Sunday, May 25, 2008

Ho Chi Min City (AKA Saigon)

Saigon is quite a different place than its northern cousin, Hanoi. While Hanoi is the capital of Vietnam in a political sense, Saigon is undoubtedly the commercial center of the country. It’s big and modern, with cosmopolitan cafes and restaurants lining its boulevards and a busy lilt reminiscent of the western powers that held sway here for so many years. It’s also steamy and hot compared to the cool, crisp air in the north – a bit of a shock to the system.

Jen was stuck in bed nursing her knee, but Gil and Sue teamed up together to explore Saigon. We stayed in Pham Ngu Lao, the U.S. military enclave turned backpackers ghetto, which is lined with cheap eats and street side “bars” serving up beer in plastic jugs. From there, it was a short walk to the city’s best cultural and art museums, as well as a few nice parks – a welcome respite from the motorbike clogged streets.

As with Hanoi, there are many sites that are historically significant to the Vietnam War. The Reunification Palace (originally built as South Vietnam’s Presidential Palace) marks the location where the Communist tanks plied into the city on the day Saigon surrendered in 1975. It has been left exactly as it was on that day. Another reminder of the country’s troubled history is the War Remnants Museum, which documents the atrocities of the war in heartbreaking realism, including photographs of victims of the war and children born long afterward with defects as a result of Agent Orange and other chemicals used by the US military.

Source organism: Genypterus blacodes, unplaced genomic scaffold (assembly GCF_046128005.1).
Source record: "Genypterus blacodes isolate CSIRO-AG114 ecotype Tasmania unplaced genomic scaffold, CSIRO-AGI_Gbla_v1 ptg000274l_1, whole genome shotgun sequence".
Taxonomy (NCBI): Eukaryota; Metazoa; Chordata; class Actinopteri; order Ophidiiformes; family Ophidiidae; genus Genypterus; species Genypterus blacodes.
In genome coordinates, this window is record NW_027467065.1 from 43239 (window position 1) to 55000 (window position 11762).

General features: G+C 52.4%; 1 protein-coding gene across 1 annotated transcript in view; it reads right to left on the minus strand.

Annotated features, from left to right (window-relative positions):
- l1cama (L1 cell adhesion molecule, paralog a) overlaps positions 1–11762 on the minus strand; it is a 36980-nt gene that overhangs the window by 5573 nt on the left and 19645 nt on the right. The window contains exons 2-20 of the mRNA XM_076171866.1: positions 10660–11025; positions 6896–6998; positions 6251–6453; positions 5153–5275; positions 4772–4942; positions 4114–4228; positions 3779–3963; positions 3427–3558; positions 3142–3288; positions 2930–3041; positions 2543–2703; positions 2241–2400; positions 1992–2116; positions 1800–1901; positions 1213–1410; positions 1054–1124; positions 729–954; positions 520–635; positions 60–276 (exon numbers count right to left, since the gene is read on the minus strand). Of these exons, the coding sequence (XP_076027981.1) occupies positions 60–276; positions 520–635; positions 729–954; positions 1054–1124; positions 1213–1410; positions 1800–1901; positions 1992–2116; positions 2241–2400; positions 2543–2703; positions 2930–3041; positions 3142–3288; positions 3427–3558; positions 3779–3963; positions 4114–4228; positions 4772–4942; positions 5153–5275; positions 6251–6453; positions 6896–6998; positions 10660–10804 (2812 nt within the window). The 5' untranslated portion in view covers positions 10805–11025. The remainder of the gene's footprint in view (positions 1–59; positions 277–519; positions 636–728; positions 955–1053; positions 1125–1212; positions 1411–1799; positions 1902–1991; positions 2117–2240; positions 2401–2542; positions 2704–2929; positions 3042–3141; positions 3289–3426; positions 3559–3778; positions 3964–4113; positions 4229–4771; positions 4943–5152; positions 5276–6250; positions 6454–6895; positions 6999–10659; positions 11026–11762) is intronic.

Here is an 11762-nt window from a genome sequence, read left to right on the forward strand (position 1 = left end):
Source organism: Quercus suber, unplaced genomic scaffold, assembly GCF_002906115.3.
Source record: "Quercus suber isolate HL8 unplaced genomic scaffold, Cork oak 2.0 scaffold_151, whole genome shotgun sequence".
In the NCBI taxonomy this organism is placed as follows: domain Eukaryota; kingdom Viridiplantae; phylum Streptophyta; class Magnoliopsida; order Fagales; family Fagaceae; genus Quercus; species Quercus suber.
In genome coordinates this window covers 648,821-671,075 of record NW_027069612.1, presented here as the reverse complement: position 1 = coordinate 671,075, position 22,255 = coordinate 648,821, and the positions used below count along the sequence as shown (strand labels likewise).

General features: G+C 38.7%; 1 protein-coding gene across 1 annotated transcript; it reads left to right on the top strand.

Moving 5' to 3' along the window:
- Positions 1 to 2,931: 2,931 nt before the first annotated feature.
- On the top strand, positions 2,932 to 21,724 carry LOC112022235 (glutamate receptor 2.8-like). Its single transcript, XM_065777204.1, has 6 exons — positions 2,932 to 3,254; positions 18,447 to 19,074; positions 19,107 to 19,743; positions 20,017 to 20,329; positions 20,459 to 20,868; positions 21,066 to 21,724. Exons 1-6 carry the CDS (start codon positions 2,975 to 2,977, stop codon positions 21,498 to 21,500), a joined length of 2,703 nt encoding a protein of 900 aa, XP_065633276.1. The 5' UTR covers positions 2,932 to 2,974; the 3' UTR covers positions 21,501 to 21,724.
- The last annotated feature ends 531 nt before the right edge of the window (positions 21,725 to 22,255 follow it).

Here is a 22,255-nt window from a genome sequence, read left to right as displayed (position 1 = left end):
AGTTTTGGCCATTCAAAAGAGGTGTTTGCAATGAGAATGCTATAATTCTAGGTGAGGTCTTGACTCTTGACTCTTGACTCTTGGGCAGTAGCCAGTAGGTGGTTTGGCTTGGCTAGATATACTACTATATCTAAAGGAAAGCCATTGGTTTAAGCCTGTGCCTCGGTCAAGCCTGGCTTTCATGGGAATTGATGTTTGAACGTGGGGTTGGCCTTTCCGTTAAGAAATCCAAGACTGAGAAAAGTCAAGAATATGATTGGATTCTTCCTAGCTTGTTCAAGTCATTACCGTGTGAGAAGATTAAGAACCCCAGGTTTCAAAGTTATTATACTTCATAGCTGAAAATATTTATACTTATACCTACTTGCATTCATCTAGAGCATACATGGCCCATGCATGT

Sue and Gil also took a trip out to the Chu Chi tunnels, part of the infamous network of tunnels that reached all the way to the Cambodian border and allowed the communists to maintain control over the rural areas outside of Saigon. Guided by a former Viet Cong soldier who was clearly proud of the fact that he had a hand in defeating a global super power like the USA, they patiently listened to intricate (and often uncomforting) explanations of booby traps used to capture US soldiers and then filed into the passageways to experience the claustrophobia first hand. They passed on the opportunity to shoot off a machine gun though – the potential liability of a per-bullet pricing system just seemed too great…

1 comment:

Anonymous said...

Hi - Vietnam sounds pretty interesting, strange and exciting, but we know you haven't spent the last 2 months there.... it's gonna take you another yr of 'non-work' to finish this blog to my liking! Love you guys and your stories and you make it difficult for us to live our armchair travels w/out this info..... (I know, it's ex-pensive 'down under' and who wants to spend all that valuable time on the computer?) xxxoooxx NY Mom